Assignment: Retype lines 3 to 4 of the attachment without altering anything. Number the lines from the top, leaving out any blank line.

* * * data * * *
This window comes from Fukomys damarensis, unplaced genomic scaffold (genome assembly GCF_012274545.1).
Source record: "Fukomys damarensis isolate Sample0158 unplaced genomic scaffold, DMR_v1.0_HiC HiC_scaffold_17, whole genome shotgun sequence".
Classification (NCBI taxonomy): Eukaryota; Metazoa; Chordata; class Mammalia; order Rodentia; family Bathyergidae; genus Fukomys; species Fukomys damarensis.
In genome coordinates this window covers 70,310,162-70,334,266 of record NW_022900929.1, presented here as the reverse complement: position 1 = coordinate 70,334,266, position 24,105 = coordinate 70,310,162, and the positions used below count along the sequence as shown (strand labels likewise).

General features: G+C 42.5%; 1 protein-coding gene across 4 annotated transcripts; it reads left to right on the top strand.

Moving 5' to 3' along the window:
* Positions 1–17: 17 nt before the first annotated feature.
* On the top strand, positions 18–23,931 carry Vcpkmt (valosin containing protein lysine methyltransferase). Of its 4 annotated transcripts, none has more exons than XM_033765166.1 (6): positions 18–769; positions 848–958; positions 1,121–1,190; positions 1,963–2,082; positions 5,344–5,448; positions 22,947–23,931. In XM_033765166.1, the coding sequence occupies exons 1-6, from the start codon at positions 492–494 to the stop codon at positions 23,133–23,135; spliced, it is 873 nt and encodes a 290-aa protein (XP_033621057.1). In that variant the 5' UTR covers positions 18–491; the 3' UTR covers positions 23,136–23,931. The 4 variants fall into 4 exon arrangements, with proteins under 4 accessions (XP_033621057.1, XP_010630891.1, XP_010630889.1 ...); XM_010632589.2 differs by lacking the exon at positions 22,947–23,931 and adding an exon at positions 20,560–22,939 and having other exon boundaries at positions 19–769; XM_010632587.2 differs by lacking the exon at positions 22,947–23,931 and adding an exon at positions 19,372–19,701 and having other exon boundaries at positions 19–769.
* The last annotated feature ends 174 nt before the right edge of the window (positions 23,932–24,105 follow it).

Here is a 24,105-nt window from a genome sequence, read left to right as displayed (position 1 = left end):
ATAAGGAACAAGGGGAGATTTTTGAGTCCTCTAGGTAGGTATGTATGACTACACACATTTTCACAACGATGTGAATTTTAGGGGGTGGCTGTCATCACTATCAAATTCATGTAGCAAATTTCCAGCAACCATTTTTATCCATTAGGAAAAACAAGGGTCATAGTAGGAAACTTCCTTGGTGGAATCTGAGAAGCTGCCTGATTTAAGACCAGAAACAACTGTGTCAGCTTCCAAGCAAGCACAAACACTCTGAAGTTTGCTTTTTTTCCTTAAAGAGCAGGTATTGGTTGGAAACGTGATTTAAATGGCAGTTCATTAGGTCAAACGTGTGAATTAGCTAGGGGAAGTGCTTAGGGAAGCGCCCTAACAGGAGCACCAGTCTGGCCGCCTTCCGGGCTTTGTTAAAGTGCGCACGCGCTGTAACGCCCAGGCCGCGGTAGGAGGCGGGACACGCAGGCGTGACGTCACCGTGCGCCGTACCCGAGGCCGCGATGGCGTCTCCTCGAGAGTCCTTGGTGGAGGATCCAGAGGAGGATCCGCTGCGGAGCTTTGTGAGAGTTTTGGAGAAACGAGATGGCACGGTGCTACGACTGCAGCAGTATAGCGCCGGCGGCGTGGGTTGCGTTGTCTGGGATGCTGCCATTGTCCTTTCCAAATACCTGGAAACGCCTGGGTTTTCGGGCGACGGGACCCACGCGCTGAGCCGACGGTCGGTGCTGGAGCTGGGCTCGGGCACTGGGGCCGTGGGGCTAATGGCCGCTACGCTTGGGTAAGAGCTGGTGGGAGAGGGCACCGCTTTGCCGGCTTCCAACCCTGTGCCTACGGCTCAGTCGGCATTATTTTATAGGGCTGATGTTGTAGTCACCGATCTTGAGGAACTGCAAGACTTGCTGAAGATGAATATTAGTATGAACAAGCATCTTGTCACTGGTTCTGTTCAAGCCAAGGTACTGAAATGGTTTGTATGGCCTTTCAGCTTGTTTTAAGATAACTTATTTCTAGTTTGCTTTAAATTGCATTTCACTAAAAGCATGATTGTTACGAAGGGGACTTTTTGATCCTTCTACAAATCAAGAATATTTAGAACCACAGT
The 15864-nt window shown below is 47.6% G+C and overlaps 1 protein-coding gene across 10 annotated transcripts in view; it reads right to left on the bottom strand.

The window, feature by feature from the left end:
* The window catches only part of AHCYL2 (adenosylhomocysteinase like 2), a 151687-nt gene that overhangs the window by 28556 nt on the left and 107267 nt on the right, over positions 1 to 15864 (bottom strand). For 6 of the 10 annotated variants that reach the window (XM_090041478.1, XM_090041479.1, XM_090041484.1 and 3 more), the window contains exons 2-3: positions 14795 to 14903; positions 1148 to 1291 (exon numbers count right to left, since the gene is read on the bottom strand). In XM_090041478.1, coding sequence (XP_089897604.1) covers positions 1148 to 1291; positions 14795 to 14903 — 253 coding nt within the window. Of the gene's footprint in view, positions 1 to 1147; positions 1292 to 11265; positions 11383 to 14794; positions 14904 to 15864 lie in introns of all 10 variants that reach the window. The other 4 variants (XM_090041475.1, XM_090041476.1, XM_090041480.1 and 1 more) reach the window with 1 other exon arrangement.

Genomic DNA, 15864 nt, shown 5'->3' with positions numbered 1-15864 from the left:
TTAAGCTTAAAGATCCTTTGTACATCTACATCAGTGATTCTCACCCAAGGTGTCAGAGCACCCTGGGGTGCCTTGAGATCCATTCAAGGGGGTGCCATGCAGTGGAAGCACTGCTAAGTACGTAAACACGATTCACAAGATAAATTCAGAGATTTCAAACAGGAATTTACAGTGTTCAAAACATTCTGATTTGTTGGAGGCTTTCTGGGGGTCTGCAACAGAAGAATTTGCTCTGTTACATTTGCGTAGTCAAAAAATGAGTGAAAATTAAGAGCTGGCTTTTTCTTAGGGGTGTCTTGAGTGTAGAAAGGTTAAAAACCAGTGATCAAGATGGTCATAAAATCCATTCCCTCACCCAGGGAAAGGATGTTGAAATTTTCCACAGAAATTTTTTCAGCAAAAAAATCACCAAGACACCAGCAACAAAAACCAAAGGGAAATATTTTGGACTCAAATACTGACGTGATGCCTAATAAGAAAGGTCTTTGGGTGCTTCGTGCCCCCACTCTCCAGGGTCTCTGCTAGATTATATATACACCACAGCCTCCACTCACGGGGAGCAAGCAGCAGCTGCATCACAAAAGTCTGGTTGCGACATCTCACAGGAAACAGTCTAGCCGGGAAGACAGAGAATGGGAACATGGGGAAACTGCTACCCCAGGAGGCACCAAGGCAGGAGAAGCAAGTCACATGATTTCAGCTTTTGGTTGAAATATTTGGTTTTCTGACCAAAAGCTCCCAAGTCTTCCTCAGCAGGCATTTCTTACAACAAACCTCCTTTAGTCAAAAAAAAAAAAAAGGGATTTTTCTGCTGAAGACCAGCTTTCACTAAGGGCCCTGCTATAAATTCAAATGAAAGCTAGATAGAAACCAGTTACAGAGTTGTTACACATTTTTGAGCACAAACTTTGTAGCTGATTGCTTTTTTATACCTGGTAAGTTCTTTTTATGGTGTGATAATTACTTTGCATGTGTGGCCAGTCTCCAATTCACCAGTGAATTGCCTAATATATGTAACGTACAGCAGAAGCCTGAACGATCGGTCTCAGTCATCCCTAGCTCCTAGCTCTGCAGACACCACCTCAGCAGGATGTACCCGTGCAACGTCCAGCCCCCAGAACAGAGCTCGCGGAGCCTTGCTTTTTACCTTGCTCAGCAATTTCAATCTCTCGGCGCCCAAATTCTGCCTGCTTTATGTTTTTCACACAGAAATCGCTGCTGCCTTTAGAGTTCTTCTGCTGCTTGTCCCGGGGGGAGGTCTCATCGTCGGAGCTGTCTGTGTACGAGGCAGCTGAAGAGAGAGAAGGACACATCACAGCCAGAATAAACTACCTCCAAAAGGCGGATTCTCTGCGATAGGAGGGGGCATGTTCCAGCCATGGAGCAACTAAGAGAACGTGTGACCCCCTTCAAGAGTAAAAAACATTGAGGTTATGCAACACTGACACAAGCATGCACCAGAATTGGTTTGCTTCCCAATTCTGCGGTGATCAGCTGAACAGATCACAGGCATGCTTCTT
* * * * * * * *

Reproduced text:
Classification (NCBI taxonomy): Eukaryota; Metazoa; Chordata; class Mammalia; order Rodentia; family Bathyergidae; genus Fukomys; species Fukomys damarensis.
In genome coordinates this window covers 70,310,162-70,334,266 of record NW_022900929.1, presented here as the reverse complement: position 1 = coordinate 70,334,266, position 24,105 = coordinate 70,310,162, and the positions used below count along the sequence as shown (strand labels likewise).